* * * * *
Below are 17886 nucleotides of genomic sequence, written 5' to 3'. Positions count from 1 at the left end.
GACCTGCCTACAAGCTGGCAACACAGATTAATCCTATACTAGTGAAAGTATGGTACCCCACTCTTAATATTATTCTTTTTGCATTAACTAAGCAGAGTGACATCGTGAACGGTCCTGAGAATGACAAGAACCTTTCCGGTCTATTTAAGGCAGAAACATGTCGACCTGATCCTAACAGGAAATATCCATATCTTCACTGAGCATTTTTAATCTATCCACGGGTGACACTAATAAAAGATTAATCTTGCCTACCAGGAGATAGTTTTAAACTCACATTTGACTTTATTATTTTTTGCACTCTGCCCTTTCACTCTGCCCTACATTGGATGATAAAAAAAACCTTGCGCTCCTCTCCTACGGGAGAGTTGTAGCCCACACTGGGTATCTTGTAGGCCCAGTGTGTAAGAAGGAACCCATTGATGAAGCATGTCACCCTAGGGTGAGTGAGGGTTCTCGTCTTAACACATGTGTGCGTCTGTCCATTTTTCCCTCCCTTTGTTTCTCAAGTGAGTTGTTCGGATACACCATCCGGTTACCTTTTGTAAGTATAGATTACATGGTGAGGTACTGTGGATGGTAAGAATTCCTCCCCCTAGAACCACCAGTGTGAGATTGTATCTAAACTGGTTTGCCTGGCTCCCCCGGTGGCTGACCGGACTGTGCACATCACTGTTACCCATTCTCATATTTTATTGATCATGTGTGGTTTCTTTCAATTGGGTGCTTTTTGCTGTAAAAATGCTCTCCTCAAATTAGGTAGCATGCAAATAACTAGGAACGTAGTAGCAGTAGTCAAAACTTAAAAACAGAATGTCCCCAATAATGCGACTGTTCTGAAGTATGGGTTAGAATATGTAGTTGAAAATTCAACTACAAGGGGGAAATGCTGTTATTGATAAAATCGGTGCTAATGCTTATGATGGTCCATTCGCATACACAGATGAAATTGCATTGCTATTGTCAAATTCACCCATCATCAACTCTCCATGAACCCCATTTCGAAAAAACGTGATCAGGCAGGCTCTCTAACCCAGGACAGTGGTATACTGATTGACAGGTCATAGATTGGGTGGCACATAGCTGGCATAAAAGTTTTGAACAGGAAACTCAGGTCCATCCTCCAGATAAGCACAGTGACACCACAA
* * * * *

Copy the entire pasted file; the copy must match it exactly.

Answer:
Below are 17886 nucleotides of genomic sequence, written 5' to 3'. Positions count from 1 at the left end.
GACCTGCCTACAAGCTGGCAACACAGATTAATCCTATACTAGTGAAAGTATGGTACCCCACTCTTAATATTATTCTTTTTGCATTAACTAAGCAGAGTGACATCGTGAACGGTCCTGAGAATGACAAGAACCTTTCCGGTCTATTTAAGGCAGAAACATGTCGACCTGATCCTAACAGGAAATATCCATATCTTCACTGAGCATTTTTAATCTATCCACGGGTGACACTAATAAAAGATTAATCTTGCCTACCAGGAGATAGTTTTAAACTCACATTTGACTTTATTATTTTTTGCACTCTGCCCTTTCACTCTGCCCTACATTGGATGATAAAAAAAACCTTGCGCTCCTCTCCTACGGGAGAGTTGTAGCCCACACTGGGTATCTTGTAGGCCCAGTGTGTAAGAAGGAACCCATTGATGAAGCATGTCACCCTAGGGTGAGTGAGGGTTCTCGTCTTAACACATGTGTGCGTCTGTCCATTTTTCCCTCCCTTTGTTTCTCAAGTGAGTTGTTCGGATACACCATCCGGTTACCTTTTGTAAGTATAGATTACATGGTGAGGTACTGTGGATGGTAAGAATTCCTCCCCCTAGAACCACCAGTGTGAGATTGTATCTAAACTGGTTTGCCTGGCTCCCCCGGTGGCTGACCGGACTGTGCACATCACTGTTACCCATTCTCATATTTTATTGATCATGTGTGGTTTCTTTCAATTGGGTGCTTTTTGCTGTAAAAATGCTCTCCTCAAATTAGGTAGCATGCAAATAACTAGGAACGTAGTAGCAGTAGTCAAAACTTAAAAACAGAATGTCCCCAATAATGCGACTGTTCTGAAGTATGGGTTAGAATATGTAGTTGAAAATTCAACTACAAGGGGGAAATGCTGTTATTGATAAAATCGGTGCTAATGCTTATGATGGTCCATTCGCATACACAGATGAAATTGCATTGCTATTGTCAAATTCACCCATCATCAACTCTCCATGAACCCCATTTCGAAAAAACGTGATCAGGCAGGCTCTCTAACCCAGGACAGTGGTATACTGATTGACAGGTCATAGATTGGGTGGCACATAGCTGGCATAAAAGTTTTGAACAGGAAACTCAGGTCCATCCTCCAGATAAGCACAGTGACACCACAA